Architect Louis Magaziner designed everything from synagogues and hotels, to mansions, movie houses and public housing. Frank Furness was a mentor, Julian Abele a contemporary and Louis Kahn a protégé. Though, unlike them, he didn’t have a signature style. He couldn’t have; he worked in nearly all of them.
“The styles that he worked in covered virtually every style of American architecture for about 60 years — from the Arts and Crafts of the 1890s … to full-fledged mid-century modern,” said Bruce Laverty, curator of architecture at the Athenaeum of Philadelphia, where the first public display of Magaziner’s collected works, “A Venturesome Spirit: Louis Magaziner in 20th Century Architecture,” will run until Dec. 20.
Of course, there are blueprints, sketches, floor plans and the like, but the exhibit also features accompanying anecdotes about Magaziner the man.
He was the first Jewish graduate of Penn’s School of Architecture, in 1900, and “…represented the architectural component of a Jewish community that, with the dawn of the 20th century, increasingly assumed a leadership role in the civic life of Philadelphia,” says the exhibit’s promotional lit.
Particularly special was Magaziner’s relationship with fellow Philadelphia architect Julian F. Abele, who designed (or assisted in designing) Philadelphia’s Free Library, the Museum of Art’s main building, and the famed Gothic buildings of Duke University’s West Campus, including Cameron Indoor Stadium, the legendary gym inspired by Penn’s Palestra.
Just as Magaziner was the first Jew to graduate from Penn Architecture, Abele was the first African American. Though two years apart at Penn, the two formed a lasting friendship there. They each worked half-days on Saturdays and, for years, met for a weekly working lunch, where, according to Magaziner’s son Henry, they’d offer criticism of each other’s work that was “always well-taken.” Devoted Penn football fans, the two “apparently never missed a home game throughout their lives,” added Laverty.
The exhibit is laid out to present Magaziner’s portfolio not chronologically but categorically — there’s a section for the hotels Magaziner designed, one for the hospitals, the residences, the places of worship, the theaters and so on.
Exhibit-goers will find that among Magaziner’s guiding principles was the idea of architecture as a democratizing force. This is best illustrated by the short dedication Magaziner wrote for the opening of the iconic Uptown Theater, the last Magaziner movie house still standing. Of all buildings, but particularly of the great movie houses and spaces of public performance, Magaziner wrote, “It is a truism that architecture reflects the history of its times and in its best phases is a development speaking in definite form of the thoughts, dreams, aspirations and accomplishment of its generation.”
To that end, the displays suggest that though Magaziner took commissions from the wealthiest of American society, from Philadelphia up to Maine and down to Daytona (see his blueprints for the Bookmyer residence in Overbrook or his expansion of Wingwood, Edward T. Stotesbury’s palatial waterfront estate in Bar Harbor), he was at least equally committed to designing places for everyday people to worship, enjoy popular entertainment and convalesce with dignity.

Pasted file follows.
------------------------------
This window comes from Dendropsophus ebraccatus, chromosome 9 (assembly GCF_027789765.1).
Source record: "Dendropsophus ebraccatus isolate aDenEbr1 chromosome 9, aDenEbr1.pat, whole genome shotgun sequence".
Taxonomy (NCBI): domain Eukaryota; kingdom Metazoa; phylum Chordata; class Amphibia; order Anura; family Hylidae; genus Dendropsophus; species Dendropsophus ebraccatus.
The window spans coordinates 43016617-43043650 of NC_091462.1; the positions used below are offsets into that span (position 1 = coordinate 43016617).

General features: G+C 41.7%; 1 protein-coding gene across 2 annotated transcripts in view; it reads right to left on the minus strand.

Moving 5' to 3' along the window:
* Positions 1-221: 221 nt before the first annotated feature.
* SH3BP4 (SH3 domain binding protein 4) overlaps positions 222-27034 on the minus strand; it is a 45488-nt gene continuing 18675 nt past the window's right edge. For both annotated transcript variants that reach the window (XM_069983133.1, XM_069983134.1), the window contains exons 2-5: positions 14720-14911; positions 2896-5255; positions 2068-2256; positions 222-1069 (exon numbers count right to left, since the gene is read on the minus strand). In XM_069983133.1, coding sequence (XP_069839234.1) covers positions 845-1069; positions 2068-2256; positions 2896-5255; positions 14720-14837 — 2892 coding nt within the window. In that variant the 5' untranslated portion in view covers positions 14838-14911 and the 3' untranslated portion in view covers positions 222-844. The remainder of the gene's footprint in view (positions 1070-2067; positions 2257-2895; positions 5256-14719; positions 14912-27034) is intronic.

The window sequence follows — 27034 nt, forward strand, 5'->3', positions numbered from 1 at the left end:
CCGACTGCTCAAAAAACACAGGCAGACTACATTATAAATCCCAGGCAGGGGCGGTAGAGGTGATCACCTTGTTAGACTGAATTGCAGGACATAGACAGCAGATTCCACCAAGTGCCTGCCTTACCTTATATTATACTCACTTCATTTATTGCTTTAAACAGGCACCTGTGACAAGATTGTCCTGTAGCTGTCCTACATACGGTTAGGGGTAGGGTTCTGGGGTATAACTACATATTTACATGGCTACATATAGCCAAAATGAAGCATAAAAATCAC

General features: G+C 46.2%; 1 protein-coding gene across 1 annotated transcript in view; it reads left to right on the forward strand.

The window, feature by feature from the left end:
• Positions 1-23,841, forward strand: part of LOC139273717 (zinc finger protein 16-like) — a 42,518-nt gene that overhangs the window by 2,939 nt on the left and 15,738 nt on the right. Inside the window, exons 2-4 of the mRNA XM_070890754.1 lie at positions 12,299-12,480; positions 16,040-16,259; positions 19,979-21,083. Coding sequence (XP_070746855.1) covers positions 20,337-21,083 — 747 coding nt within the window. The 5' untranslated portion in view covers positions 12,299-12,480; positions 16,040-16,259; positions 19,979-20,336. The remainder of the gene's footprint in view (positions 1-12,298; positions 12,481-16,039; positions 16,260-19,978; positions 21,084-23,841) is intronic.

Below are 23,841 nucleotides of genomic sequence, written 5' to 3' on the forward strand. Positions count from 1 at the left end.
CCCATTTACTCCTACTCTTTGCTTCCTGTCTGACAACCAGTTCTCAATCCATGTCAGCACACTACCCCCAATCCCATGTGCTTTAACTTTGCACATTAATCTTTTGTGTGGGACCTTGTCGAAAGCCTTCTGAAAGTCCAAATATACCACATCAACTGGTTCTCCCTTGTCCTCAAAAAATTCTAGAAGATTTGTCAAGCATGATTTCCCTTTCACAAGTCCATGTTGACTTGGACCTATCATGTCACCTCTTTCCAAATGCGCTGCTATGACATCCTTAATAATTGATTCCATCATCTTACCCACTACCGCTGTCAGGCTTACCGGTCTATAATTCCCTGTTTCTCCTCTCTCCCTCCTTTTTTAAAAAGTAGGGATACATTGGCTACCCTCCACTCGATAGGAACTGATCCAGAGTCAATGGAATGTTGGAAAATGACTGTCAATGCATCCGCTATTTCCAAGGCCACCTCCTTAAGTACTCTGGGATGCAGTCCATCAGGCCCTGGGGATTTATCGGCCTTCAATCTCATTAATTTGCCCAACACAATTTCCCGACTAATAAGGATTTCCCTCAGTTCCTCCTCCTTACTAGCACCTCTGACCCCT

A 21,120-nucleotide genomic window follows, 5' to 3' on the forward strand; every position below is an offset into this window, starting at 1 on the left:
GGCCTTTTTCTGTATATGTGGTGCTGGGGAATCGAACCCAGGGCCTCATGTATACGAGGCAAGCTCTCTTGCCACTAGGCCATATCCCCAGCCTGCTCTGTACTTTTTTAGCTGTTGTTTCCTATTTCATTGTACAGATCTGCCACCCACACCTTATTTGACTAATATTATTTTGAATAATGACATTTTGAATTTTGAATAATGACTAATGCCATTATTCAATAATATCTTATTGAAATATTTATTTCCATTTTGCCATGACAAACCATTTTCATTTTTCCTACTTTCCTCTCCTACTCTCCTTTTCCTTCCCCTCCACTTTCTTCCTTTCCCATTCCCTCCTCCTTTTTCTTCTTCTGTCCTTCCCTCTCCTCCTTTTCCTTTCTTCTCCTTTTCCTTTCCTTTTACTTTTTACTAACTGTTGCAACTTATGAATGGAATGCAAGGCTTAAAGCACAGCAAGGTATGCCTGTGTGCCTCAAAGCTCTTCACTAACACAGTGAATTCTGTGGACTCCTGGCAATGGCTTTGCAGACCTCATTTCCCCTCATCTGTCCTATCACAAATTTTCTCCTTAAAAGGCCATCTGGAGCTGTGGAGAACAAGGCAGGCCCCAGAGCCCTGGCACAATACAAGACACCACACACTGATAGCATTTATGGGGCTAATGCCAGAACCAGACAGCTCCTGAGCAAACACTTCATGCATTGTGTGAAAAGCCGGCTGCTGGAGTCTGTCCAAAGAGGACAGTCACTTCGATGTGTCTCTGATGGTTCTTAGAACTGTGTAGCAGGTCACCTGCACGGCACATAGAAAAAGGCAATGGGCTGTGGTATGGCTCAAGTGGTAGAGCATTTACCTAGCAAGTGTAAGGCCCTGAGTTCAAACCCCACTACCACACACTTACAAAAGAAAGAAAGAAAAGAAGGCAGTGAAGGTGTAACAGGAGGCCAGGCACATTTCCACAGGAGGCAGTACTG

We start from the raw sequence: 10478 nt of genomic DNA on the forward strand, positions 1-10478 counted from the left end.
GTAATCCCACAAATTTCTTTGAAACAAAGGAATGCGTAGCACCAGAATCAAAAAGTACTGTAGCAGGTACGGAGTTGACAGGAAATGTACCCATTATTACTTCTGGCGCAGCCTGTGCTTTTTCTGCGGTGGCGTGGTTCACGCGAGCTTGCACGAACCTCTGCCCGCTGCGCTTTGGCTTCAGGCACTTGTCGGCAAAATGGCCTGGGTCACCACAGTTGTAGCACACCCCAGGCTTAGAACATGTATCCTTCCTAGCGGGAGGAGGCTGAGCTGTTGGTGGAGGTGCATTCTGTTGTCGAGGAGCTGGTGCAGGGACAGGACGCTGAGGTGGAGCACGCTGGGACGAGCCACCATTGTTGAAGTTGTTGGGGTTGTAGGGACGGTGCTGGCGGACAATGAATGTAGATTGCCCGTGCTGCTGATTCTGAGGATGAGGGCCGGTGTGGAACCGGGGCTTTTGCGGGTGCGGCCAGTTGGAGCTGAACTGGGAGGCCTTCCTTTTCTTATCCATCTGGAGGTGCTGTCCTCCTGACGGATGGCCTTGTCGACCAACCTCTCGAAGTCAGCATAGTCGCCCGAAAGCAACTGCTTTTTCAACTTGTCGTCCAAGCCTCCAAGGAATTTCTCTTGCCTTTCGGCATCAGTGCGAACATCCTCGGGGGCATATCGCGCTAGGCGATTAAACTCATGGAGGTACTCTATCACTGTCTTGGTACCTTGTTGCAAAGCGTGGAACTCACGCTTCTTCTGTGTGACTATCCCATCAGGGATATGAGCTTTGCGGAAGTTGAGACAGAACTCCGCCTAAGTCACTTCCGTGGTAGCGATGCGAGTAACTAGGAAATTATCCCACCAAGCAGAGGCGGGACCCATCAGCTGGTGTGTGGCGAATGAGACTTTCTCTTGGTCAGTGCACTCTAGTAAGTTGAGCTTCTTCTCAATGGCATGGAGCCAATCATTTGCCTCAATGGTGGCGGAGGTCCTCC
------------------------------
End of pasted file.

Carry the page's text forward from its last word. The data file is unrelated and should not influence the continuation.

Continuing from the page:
Renderings and hand-drawn blueprints of the synagogues Magaziner designed are among the several pieces that speak to Magaziner’s professional contributions to Jewish life in Philadelphia and are sure to evoke nostalgia in those who remember the old Jewish neighborhoods before the postwar suburban migration.
A lifelong member of Congregation Rodeph Shalom, Magaziner designed its suburban outpost in 1956, which continues to operate as a synagogue today (Congregation Kol Ami in Elkins Park). He also designed the Love of Israel Synagogue in West Kensington and Temple B’Nai Aaron in Wynnefield, a building notable for featuring a very modern exterior coupled with an interior sanctuary that, as Laverty puts it, “could have been the interior of any sanctuary back to 1500 or so.”
Magaziner had no issue mixing the old with the new; in fact, much of his aesthetic sensibility seems founded there.
At times, guests might notice Magaziner is less the star and more the exhibit’s chosen vehicle for keeping a certain period’s history alive.
The complex of hospitals that would become Einstein Medical Center in 1952 comprised several Magaziner-designed buildings, all of which were associated with the original Jewish Hospital, which was founded during the Civil War to, Laverty said, “help recovering Jewish soldiers keep kosher.”
Arguably the largest commission of Magaziner’s life came right before the Depression. Magaziner was hired to design an expansion of the George V hotel in Paris. Construction began in 1927 and was halted in 1929. It sat unfinished until 1940.
“According to family lore,” said Laverty, “the hotel was finished according to Magaziner’s plans, which were there on-site, during the Nazi occupation of Paris.”
“The Nazis decided they would complete it. I don’t know whether they realized he was Jewish or not, but, suffice it to say, he didn’t get his commission.”
That hotel remains in operation today as the ultra-luxurious Four Seasons Hotel George V in Paris’ 8th arrondissement. Said Laverty, “You won’t find that on the Four Seasons’ website.”
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